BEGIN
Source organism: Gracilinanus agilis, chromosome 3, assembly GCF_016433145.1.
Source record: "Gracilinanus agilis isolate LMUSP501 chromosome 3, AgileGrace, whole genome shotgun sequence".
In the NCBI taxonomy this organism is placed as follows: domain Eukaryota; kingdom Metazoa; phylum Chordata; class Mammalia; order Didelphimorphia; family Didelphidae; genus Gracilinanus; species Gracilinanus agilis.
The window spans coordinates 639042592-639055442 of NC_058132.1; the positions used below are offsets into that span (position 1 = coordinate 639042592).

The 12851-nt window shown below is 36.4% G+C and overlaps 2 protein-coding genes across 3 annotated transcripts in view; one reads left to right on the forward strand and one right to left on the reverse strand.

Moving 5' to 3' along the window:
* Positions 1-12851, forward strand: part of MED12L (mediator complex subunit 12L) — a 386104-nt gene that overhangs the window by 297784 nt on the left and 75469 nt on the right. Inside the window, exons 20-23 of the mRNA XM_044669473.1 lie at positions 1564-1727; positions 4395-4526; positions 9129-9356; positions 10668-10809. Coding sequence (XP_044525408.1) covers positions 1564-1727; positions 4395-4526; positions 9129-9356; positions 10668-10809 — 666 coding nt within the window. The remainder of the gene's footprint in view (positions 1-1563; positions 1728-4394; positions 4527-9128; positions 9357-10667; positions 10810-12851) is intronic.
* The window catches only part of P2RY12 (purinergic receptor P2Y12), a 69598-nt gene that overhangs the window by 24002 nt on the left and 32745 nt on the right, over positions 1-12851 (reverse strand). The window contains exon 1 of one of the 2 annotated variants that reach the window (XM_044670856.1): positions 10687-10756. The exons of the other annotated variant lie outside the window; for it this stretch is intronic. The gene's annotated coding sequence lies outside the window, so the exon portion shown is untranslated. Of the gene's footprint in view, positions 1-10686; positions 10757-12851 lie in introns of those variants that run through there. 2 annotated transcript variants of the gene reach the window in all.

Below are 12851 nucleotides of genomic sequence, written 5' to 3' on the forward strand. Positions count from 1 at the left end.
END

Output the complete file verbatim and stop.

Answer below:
Source organism: Gracilinanus agilis, chromosome 3, assembly GCF_016433145.1.
Source record: "Gracilinanus agilis isolate LMUSP501 chromosome 3, AgileGrace, whole genome shotgun sequence".
In the NCBI taxonomy this organism is placed as follows: domain Eukaryota; kingdom Metazoa; phylum Chordata; class Mammalia; order Didelphimorphia; family Didelphidae; genus Gracilinanus; species Gracilinanus agilis.
The window spans coordinates 639042592-639055442 of NC_058132.1; the positions used below are offsets into that span (position 1 = coordinate 639042592).

The 12851-nt window shown below is 36.4% G+C and overlaps 2 protein-coding genes across 3 annotated transcripts in view; one reads left to right on the forward strand and one right to left on the reverse strand.

Moving 5' to 3' along the window:
* Positions 1-12851, forward strand: part of MED12L (mediator complex subunit 12L) — a 386104-nt gene that overhangs the window by 297784 nt on the left and 75469 nt on the right. Inside the window, exons 20-23 of the mRNA XM_044669473.1 lie at positions 1564-1727; positions 4395-4526; positions 9129-9356; positions 10668-10809. Coding sequence (XP_044525408.1) covers positions 1564-1727; positions 4395-4526; positions 9129-9356; positions 10668-10809 — 666 coding nt within the window. The remainder of the gene's footprint in view (positions 1-1563; positions 1728-4394; positions 4527-9128; positions 9357-10667; positions 10810-12851) is intronic.
* The window catches only part of P2RY12 (purinergic receptor P2Y12), a 69598-nt gene that overhangs the window by 24002 nt on the left and 32745 nt on the right, over positions 1-12851 (reverse strand). The window contains exon 1 of one of the 2 annotated variants that reach the window (XM_044670856.1): positions 10687-10756. The exons of the other annotated variant lie outside the window; for it this stretch is intronic. The gene's annotated coding sequence lies outside the window, so the exon portion shown is untranslated. Of the gene's footprint in view, positions 1-10686; positions 10757-12851 lie in introns of those variants that run through there. 2 annotated transcript variants of the gene reach the window in all.

Below are 12851 nucleotides of genomic sequence, written 5' to 3' on the forward strand. Positions count from 1 at the left end.